After years of open discussions, heated debates and endless speculation we are finally here; the next evolution of cricket. A true Test match world championship and a One Day International (ODI) league will be introduced to international cricket after both were given in-principle agreement by the International Cricket Council (ICC) Board on the final day of the governing body's meeting in Auckland. A trial four-day Test match has also been approved

Cricket – with its starkly different formats and a library of ever changing rules – has always been a sport in flux. However, the introduction of the ODI format in the late 1970s  and the T20 format in the late 2000s stand out as major reinventions of the game; experiments that achieved what the intended to do – generate public interest in a notoriously lengthy sport.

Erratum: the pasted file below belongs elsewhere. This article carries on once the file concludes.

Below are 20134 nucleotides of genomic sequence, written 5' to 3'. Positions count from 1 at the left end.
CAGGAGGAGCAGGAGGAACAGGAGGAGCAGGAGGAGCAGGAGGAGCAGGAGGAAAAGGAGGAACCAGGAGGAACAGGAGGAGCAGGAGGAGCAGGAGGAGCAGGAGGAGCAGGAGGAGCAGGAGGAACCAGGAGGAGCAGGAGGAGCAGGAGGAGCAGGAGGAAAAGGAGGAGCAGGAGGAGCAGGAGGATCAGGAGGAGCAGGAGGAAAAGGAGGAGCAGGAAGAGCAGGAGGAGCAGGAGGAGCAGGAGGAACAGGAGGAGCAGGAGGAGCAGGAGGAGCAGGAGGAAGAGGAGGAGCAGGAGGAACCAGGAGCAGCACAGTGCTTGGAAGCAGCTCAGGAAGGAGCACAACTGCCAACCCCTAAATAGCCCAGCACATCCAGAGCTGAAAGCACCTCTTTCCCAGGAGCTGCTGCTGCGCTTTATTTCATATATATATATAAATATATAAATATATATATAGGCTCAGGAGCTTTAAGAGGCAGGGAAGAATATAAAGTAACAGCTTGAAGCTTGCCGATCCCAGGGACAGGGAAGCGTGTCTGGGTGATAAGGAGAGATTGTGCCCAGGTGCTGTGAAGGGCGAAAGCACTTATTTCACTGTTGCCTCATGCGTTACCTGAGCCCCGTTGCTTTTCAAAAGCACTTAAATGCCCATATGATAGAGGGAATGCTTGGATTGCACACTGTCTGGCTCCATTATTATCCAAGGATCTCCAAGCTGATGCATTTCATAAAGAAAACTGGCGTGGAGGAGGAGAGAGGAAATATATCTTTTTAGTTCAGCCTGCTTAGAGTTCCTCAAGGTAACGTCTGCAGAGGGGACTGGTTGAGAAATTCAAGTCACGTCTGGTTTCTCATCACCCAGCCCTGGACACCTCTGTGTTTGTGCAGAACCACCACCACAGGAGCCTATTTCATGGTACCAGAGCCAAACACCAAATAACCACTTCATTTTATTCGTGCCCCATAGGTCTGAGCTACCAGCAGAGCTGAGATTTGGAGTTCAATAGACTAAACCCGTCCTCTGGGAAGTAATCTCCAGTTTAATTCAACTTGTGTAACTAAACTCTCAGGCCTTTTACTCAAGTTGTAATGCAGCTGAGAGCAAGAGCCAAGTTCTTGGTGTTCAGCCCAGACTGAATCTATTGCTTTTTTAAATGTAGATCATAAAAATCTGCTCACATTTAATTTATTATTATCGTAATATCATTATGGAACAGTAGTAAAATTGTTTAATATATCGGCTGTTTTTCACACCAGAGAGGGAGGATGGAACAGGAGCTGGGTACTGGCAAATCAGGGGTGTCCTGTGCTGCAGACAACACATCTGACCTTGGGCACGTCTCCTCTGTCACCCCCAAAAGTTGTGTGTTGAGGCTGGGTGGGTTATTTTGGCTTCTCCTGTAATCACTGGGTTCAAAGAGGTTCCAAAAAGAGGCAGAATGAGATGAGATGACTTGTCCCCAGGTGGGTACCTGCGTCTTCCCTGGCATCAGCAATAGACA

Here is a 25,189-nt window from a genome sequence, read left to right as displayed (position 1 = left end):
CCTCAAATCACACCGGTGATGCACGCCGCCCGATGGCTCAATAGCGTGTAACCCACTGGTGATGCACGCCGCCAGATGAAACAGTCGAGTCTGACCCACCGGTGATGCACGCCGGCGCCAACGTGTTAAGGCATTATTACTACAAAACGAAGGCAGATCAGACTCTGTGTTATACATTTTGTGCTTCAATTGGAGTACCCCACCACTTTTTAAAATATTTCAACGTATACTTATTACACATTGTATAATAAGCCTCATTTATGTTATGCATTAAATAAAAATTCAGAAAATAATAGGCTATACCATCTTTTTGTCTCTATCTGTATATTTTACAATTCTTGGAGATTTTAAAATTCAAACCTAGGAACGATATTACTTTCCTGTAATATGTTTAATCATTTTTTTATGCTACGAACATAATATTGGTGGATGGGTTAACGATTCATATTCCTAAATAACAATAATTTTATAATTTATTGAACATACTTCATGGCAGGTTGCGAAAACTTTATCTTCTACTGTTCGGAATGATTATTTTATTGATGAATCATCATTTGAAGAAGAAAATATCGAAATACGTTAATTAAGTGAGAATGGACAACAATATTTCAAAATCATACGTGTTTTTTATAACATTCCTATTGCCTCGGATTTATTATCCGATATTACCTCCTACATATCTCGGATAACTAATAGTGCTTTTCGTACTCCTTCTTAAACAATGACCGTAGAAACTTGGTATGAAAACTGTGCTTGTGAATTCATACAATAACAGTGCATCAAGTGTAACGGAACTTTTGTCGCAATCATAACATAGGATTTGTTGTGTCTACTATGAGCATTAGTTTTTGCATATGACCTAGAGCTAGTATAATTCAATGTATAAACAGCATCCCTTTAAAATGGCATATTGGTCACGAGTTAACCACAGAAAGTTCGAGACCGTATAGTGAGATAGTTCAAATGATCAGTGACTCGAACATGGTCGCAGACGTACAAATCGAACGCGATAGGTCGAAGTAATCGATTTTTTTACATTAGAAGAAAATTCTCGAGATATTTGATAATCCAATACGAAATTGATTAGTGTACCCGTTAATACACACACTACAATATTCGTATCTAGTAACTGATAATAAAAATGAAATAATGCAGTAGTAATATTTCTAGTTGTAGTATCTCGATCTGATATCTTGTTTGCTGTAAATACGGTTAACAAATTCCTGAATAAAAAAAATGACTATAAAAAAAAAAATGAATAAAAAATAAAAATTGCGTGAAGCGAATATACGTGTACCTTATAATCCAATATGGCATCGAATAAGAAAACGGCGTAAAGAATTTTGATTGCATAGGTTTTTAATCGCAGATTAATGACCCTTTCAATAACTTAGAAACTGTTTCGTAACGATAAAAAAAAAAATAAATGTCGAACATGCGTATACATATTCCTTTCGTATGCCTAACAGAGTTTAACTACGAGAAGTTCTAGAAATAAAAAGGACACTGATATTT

The introduction of the Test championship and the ODI league is on par with those reinventions. Isolated bilateral Test series are not “meaningless” anymore – each team will play 6 series, 3 at home and 3 away, all of them leading up to a final series between the top two sides. Similarly the league will give each bilateral ODI series weight, as they directly impact league ranking as well as qualification for the World Cup.

It is hoped these changes will give the meandering international sport some context outside tournaments like the World Cup and the Champions Trophy. It will also mandate that prominent teams – who bring with them generous broadcasting deals and ticket sales – play against smaller nations, distributing the revenues more equitably around the world.

A lot is still undecided and subject to change. Furthermore, most of the new formats will become fully operational at the turn of the decade, so Pakistan has time to acclimatise to the change. Weather any of this will lead to a Pakistan-India bilateral series is still unknown.